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Zoned in: Zoning ordinance rewrite affects residents and businesses; village will hear from public, October 25

October 20, 2010 - Houses and business will stay put, but the plots underneath them will change if the Lake Orion Village Council moves forward with a zoning ordinance rewrite.

The rewrite was passed along by the village's Planning Commission after the group finished a multi-year process checking to see how it could alleviate major issues, like the number of residents going before the Board of Zoning Appeals for variances.

The council set Oct. 25 as the date for first reading of the proposal; second reading and possible adoption will come at a later date in November.

"We know that we're a built community, we know that there are a lot of nonconformities, and we took a look at modifying regulations to make fewer properties have to come in for variances," said Sally Hodges of McKenna Associates, village consultants. Some current lot sizes in one of the residential districts, for example, don't match the standard lot size.

Hodges also said the new ordinance document will be easier to use, and feature more graphic elements and bigger font sizes.

One of the most noticeable changes to residents and business owners will be new zoning districts. The rewrite includes only two single-family residential districts a village area and a lake area as opposed to the three currently drawn on the zoning map.

"That mirrors the master plan that the village adopted several years ago," Hodges said. "The difference in lot sizes between R1-A and R1-B (two separate residential areas) is really not as important as the character of the village and the character of the lake."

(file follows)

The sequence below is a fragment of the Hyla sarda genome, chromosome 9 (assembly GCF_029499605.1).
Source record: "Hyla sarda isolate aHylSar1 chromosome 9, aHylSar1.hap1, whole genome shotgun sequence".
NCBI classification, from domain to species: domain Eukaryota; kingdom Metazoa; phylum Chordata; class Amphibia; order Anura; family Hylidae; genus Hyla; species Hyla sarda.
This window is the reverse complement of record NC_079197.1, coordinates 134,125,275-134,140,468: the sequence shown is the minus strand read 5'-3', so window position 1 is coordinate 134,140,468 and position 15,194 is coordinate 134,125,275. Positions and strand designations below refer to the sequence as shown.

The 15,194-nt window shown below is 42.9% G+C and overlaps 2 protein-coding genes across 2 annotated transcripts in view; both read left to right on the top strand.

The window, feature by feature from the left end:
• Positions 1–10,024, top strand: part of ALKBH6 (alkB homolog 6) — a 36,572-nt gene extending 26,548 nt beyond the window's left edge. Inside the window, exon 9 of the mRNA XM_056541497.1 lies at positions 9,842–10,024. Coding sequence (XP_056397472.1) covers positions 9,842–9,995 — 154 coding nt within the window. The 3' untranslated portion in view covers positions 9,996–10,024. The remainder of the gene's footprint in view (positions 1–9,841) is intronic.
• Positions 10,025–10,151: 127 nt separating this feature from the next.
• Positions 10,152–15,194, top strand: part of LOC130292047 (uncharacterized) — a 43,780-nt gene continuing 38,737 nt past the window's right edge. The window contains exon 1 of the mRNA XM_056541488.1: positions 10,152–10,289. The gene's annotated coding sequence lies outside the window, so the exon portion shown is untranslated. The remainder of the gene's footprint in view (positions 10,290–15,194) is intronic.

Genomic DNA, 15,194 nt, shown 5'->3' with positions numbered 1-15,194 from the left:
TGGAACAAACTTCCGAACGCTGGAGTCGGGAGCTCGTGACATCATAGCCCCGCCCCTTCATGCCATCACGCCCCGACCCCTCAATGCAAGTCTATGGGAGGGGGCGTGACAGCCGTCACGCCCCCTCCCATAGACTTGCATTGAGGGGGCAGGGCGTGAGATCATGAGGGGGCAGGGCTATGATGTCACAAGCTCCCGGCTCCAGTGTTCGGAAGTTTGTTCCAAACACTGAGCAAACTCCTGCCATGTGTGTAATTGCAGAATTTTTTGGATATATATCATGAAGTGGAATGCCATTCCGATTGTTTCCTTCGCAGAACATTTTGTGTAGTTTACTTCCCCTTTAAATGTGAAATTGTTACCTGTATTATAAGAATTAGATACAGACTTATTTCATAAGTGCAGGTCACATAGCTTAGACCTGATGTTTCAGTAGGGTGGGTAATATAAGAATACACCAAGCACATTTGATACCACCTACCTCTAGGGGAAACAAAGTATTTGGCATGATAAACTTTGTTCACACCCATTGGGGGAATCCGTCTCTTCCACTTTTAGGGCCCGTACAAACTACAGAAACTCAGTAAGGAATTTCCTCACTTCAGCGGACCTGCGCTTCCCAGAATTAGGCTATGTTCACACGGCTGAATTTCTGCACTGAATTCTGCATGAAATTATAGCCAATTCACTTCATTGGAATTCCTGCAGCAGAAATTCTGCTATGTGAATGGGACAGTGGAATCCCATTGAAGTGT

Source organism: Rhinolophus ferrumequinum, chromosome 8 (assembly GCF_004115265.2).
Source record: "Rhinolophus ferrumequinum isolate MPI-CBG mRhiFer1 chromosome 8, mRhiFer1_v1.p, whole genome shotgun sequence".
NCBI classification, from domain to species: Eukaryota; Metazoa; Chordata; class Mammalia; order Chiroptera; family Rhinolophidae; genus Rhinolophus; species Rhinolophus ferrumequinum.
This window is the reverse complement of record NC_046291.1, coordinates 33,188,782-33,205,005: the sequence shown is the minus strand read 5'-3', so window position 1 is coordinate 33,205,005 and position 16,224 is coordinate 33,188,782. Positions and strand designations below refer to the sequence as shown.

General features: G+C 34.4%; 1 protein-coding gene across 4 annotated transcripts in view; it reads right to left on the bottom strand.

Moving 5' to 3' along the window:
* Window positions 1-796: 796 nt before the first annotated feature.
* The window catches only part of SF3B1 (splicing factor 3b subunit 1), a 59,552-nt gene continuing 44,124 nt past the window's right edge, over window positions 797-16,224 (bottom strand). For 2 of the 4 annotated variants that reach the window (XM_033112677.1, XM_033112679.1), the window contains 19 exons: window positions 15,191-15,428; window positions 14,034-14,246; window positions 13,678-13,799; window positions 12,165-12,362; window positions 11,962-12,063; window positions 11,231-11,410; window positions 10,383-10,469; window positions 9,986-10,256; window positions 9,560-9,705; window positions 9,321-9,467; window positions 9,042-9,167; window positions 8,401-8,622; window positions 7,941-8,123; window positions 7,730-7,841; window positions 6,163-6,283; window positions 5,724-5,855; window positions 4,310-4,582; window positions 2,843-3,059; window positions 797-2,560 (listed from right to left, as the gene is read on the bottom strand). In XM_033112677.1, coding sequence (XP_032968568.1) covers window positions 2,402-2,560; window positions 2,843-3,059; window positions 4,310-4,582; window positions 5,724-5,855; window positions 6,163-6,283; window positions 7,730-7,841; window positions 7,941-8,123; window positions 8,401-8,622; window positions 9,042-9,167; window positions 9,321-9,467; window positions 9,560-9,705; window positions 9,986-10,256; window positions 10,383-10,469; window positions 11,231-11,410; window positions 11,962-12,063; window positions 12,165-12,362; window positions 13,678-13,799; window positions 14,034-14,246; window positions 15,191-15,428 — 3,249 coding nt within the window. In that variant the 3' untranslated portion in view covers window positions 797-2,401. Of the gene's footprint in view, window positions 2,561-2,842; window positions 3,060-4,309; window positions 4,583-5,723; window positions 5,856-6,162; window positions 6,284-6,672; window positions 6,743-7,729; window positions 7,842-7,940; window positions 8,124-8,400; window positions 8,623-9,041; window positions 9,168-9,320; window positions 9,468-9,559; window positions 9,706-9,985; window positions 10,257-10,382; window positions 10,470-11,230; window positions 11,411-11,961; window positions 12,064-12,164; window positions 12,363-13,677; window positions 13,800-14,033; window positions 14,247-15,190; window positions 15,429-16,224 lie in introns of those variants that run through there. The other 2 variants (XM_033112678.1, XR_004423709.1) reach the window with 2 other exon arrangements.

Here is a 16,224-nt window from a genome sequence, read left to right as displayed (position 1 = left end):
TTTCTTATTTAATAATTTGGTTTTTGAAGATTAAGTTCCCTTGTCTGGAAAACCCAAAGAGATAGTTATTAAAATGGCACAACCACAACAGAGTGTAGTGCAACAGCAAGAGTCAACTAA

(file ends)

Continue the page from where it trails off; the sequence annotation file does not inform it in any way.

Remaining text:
Hodges said the commission spent a lot of time examining wall and fence standards and they propose allowing some sorter fences in front of homes and sight-obscuring fences in the lake areas.

"That was thought to be a typical desire of people for safety and protection," she said.

The new ordinance would also decrease required residential lot sizes to better match reality and reduce nonconformities. And it would change regulations on recreational vehicle and boat storage, relaxing standards and making a number of them more allowable, according to Hodges.

Commercial areas would be divided between downtown, M-24 corridor and mixed use districts, rather than having commercial divided down the middle by M-24. And landscaping requirements, like lighting, would come with illustrations and explanations

But for all the time the Planning Commission spent on researching zoning issues in Lake Orion, Chuck Snyder, a resident and property owner says he still isn't satisfied with their communication and their proposed changes.

"The way of notifying me of (zoning changes) is for me to look at the newspaper every week and look for a little two-by-two add in the back that says, 'Hey, there's a public hearing on the zoning ordinance.' I think that is ridiculous," said Snyder. "You're changing my zoning classification and you're changing my zoning, and you don't have the courtesy to send me a letter that tells me that."

Snyder added that changing the classification for one of his businesses that's been open for 60 years from permitted use to special use doesn't make sense at all.

He's also displeased that it took until 2010 for the commission to seek changes to a document that was last updated in 1983.

"That's just incomprehensible," said Snyder. "The reason so much time had to be spent (reworking the ordinance) is because it was a nightmare. It would seem that you would adopt a process that every five years or every seven years something other than every 28 years you update this thing."

Reporter, Lake Orion Review
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